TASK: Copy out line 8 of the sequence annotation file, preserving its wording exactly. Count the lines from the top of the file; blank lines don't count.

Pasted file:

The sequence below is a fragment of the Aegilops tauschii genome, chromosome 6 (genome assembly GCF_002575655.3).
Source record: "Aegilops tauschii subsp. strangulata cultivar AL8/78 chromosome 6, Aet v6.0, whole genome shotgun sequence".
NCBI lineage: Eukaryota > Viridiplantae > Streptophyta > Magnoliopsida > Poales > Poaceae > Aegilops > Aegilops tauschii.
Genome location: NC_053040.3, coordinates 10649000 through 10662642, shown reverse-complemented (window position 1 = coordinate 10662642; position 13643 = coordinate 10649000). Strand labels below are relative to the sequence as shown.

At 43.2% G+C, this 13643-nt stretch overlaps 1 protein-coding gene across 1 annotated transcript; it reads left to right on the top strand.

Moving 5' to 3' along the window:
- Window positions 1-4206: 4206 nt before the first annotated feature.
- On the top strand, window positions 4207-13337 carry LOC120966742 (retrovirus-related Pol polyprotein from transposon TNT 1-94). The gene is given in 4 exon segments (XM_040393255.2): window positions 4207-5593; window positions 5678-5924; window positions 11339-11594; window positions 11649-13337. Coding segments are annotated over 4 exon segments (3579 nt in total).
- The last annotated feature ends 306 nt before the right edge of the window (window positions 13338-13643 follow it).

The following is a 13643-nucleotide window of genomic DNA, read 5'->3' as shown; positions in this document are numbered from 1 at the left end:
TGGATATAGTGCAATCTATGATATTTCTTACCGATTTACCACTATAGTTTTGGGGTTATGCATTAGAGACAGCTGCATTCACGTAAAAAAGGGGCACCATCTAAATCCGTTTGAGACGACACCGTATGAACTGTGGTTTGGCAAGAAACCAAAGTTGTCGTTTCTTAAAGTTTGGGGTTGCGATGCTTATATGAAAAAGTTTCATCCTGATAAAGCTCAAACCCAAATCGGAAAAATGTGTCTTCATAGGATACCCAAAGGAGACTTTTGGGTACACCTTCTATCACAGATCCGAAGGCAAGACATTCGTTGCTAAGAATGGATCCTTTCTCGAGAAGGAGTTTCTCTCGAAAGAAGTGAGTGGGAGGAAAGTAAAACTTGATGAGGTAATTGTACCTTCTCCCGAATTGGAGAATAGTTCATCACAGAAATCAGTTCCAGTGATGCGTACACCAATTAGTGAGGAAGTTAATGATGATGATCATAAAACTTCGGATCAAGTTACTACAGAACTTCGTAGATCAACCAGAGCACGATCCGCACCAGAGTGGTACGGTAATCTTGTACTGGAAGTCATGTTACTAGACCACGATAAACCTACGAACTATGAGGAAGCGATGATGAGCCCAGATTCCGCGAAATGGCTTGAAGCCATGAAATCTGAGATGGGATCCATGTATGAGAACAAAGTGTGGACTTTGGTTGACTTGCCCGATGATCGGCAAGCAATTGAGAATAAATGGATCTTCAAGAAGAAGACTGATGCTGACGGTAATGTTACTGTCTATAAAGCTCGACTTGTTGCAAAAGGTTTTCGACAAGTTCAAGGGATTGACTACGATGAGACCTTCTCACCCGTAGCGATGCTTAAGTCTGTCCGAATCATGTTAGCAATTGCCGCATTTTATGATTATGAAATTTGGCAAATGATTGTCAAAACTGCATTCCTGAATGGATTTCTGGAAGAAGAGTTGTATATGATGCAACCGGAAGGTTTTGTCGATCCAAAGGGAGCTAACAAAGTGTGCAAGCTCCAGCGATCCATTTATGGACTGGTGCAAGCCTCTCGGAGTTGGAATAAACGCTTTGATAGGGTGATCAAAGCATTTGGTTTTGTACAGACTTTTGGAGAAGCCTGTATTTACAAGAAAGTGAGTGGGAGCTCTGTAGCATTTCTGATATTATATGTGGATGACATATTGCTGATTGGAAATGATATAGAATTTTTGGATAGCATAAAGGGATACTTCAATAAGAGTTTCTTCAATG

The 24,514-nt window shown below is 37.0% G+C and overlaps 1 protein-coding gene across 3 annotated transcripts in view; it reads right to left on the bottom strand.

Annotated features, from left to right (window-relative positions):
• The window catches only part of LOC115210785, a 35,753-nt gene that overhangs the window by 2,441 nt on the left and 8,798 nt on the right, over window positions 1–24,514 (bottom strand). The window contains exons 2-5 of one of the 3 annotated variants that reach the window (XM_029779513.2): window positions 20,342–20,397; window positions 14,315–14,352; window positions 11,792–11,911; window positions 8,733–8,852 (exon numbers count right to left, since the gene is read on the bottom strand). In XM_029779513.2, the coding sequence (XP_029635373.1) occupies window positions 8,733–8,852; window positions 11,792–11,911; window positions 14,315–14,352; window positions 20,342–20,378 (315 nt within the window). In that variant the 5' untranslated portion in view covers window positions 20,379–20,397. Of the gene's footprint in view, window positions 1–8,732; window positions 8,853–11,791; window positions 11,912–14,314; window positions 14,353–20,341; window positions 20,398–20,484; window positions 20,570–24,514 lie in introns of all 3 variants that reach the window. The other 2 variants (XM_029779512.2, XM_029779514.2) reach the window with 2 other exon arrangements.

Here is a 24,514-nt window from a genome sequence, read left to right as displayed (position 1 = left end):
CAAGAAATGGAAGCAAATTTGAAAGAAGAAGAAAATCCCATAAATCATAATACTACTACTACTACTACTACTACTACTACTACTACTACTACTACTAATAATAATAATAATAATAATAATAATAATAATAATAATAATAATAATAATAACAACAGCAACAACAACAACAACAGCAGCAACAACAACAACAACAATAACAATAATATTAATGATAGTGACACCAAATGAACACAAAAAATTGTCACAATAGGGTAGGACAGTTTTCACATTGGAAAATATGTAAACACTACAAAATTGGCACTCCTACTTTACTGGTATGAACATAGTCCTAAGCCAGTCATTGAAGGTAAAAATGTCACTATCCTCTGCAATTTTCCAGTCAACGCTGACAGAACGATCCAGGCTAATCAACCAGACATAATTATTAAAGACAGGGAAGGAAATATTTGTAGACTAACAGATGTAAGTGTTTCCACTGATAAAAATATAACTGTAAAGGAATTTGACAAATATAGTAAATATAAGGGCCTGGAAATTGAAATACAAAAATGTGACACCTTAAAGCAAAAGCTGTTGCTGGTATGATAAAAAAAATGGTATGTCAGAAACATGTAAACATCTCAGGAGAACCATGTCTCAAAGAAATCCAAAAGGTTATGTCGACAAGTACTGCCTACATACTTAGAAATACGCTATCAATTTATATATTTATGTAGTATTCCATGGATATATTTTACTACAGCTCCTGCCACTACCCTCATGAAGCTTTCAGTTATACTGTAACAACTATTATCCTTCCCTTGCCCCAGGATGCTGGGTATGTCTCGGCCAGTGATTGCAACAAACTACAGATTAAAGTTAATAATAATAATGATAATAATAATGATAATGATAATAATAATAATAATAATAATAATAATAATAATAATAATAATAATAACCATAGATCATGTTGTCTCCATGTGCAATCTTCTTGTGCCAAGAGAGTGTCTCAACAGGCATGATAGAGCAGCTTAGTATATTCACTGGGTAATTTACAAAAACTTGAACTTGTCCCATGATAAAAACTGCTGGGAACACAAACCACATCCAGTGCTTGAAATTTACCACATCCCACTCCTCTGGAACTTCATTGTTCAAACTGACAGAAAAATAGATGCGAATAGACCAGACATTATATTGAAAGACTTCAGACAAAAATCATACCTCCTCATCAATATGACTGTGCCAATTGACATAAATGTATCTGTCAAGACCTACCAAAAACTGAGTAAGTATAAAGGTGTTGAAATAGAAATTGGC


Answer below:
- On the top strand, window positions 4207-13337 carry LOC120966742 (retrovirus-related Pol polyprotein from transposon TNT 1-94). The gene is given in 4 exon segments (XM_040393255.2): window positions 4207-5593; window positions 5678-5924; window positions 11339-11594; window positions 11649-13337. Coding segments are annotated over 4 exon segments (3579 nt in total).